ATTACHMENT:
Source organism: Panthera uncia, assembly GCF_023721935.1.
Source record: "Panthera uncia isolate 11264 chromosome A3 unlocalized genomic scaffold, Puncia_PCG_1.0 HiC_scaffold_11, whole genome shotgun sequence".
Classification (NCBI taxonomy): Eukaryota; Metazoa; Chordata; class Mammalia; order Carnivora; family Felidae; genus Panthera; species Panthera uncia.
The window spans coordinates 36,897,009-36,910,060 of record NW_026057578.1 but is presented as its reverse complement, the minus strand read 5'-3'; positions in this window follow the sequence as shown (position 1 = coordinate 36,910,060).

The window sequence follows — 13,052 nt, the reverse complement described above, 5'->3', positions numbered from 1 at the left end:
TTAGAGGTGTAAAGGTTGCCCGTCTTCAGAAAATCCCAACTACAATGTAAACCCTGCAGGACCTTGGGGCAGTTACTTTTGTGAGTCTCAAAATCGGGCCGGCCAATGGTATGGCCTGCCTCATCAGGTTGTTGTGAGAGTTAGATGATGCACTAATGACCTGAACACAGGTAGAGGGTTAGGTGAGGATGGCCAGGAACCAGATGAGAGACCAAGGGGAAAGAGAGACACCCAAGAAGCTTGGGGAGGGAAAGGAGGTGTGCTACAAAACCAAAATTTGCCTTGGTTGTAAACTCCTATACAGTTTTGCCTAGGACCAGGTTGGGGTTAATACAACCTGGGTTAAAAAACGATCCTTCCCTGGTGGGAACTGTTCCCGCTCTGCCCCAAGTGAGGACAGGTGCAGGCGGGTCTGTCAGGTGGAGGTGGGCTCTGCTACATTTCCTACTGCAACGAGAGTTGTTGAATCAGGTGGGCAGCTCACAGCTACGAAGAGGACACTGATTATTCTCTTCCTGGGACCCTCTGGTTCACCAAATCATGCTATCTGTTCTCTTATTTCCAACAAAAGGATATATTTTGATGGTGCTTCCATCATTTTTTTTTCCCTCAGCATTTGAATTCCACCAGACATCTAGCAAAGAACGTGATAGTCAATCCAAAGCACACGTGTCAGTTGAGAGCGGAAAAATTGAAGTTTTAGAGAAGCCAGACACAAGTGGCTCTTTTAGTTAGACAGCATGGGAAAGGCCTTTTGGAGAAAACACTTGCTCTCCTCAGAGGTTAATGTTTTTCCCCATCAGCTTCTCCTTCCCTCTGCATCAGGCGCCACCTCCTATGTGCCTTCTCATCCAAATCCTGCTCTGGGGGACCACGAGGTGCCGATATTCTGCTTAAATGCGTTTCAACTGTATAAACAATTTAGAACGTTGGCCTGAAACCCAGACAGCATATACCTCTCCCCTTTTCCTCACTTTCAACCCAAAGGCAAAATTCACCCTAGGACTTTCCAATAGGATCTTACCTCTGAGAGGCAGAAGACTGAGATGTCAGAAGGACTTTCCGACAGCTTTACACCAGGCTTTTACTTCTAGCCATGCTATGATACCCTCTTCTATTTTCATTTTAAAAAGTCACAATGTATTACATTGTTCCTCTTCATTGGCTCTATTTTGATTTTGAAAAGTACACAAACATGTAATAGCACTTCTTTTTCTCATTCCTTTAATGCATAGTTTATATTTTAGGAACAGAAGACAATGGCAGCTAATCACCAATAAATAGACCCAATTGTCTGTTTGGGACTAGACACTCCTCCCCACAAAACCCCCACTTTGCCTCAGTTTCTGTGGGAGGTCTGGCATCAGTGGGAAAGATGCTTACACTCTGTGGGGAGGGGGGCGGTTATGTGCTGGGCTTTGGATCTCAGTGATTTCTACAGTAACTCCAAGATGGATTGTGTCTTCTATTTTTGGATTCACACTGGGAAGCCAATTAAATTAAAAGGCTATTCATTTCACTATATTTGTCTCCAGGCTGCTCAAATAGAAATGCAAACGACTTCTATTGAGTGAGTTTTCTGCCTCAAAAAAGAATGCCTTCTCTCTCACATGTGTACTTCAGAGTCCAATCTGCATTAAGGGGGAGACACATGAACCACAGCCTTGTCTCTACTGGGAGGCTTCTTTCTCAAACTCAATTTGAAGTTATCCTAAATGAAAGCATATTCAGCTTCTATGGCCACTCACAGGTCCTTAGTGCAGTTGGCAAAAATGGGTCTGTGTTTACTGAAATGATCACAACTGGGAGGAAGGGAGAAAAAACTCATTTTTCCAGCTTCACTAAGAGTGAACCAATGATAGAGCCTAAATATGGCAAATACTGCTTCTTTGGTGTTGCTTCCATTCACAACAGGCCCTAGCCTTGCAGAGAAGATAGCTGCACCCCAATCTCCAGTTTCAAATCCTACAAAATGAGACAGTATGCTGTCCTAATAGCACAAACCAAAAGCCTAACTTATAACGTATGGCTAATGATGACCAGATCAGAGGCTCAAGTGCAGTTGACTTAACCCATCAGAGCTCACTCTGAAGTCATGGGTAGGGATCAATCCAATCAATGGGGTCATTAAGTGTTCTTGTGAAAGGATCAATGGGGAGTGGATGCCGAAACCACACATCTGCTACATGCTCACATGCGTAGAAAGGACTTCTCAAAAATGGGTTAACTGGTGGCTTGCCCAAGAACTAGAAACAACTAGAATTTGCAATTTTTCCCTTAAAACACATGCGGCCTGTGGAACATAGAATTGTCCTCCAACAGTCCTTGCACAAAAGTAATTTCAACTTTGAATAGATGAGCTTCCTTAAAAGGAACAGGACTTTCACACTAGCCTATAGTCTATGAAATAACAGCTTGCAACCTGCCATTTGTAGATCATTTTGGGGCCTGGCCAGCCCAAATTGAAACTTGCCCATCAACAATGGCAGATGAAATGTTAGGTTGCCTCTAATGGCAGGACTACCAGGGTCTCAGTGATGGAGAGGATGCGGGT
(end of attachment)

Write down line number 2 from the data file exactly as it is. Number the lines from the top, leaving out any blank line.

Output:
Source record: "Panthera uncia isolate 11264 chromosome A3 unlocalized genomic scaffold, Puncia_PCG_1.0 HiC_scaffold_11, whole genome shotgun sequence".